Amateur radio enthusiasts (sometimes called ham radio operators or "hams") have been at the forefront of experimentation and development since the earliest days of radio. A wide variety of communication modes are used on a vast range of frequencies that span the electromagnetic spectrum. This page lists software related to amateur radio that can be found in the AUR. Some of it is stand-alone while the various digital communication applications require interfacing to radio hardware and possibly the computer soundcard. Interface hardware can be purchased from vendors or home-built.
Many of the following programs will need to access a serial port to key the transmitter (eg. /dev/ttyS0). This requires that the user belong to the uucp group. To add the user to the uucp group issue the following command as root:
# gpasswd -a username uucp
then logoff and logon.
- Hamlib — provides an interface between hardware and radio control programs. It is a software layer to facilitate the control of radios and other hardware (eg. for logging, digital modes) and is not a stand-alone application.
- Soundmodem — was written by Tom Sailer (HB9JNX/AE4WA) to allow a standard PC soundcard to act as a packet radio modem for use with the various AX.25 communication modes. The data rate can be as high as 9600 baud depending on the hardware and application. Soundmodem can be used as a KISS modem on the serial port or as an AX.25 network device. To use soundmodem as an MKISS network device, the kernel must be re-built with MKISS modules. More information is in the Xastir wiki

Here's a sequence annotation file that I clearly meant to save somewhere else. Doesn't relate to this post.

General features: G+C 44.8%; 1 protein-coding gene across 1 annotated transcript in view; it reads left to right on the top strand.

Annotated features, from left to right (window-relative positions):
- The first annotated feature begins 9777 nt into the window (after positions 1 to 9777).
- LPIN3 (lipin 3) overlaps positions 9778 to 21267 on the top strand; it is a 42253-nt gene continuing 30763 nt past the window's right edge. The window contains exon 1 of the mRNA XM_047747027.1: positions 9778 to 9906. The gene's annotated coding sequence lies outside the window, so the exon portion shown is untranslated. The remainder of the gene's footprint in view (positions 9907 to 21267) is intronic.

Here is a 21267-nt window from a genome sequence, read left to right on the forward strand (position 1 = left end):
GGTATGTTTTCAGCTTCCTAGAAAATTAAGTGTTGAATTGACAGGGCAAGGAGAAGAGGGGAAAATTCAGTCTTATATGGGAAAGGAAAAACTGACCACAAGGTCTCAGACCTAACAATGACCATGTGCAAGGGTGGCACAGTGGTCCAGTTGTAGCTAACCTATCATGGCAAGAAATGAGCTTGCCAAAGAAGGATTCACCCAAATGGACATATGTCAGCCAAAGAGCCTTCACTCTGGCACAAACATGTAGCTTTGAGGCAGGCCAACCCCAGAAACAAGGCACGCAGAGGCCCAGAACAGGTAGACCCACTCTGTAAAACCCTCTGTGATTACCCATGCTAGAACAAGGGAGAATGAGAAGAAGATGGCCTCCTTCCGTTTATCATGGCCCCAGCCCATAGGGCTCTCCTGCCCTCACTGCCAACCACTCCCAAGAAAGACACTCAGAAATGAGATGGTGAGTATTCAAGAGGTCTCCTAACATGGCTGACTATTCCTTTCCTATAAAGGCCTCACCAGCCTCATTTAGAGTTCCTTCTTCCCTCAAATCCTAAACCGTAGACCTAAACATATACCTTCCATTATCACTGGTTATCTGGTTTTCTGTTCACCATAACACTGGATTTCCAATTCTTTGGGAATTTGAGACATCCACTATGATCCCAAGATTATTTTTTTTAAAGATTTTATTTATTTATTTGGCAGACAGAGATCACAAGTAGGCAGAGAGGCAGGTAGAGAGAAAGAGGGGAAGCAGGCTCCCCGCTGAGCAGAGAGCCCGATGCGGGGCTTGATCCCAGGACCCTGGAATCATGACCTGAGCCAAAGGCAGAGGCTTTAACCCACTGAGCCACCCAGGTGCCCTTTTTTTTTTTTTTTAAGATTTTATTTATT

- Run soundmodem as root:
- If you have configured soundmodem as a KISS modem, you will need to change permissions to make it user-readable:
# chmod 666 /dev/soundmodem0
- Grig — simple control program based on Hamlib
- gMFSK — is a user interface that supports a multitude of digital modes. It uses hamlib and xlog for logging
- http://gmfsk.connect.fi || AUR
- lysdr — highly customizable radio interface
- linrad — Software defined radio by SM5BSZ
- quisk — Software defined radio by N2ADR
- owx — command-line utility for programming Wouxun radios
- http://owx.chmurka.net || AUR
- fldigi — popular GUI developed by W1HKJ for a variety of digital communication modes
- http://w1hkj.com/Fldigi.html || AUR
- libfap — APRS packet parser
- aprx — lightweight APRS digipeater and i-Gate interface
- xdx — network client
- qsstv — Slow-scan television
- || AUR
- linpsk — PSK31
- || AUR
- psk31lx — PSK31 using Pulseaudio
- twpsk — Soundcard based program for PSK31
- xpsk31 — PSK31 using a GUI rendered by GTK+
AX.25 — data link layer protocol that is used extensively in packet radio networks. It supports connected operation (eg. keyboard-to-keyboard contacts, access to local bulletin board systems, and DX clusters) as well as connectionless operation (eg. APRS). The Linux kernel includes native support for AX.25 networking. Please refer to this guide for more information. The following software is available in the AUR:
- http://www.ax25.net/ || present in stock kernel
WSJT (Weak Signal Communication by K1JT) — offers offers a rich variety of features, including specific digital protocols optimized for meteor scatter, ionospheric scatter, and EME (moonbounce) at VHF/UHF, as well as HF skywave propagation. WSJT was developed by Nobel Prize winning physicist Joe Taylor, who has the amateur radio callsign K1JT. The program can decode fraction-of-a-second signals reflected from ionized meteor trails and steady signals 10 dB below the audible threshold.
WSJT is in ongoing, active development by a team of programmers led by K1JT. WSJT (and the related program WSPR) has the option of being configured with
$ ./configure --enable-g95
$ ./configure --enable-gfortran
If you build with one and experience problems, edit PKGBUILD to try the other.
WSJT requires access to the serial port; see the note in the Interfacing section above about the uucp group.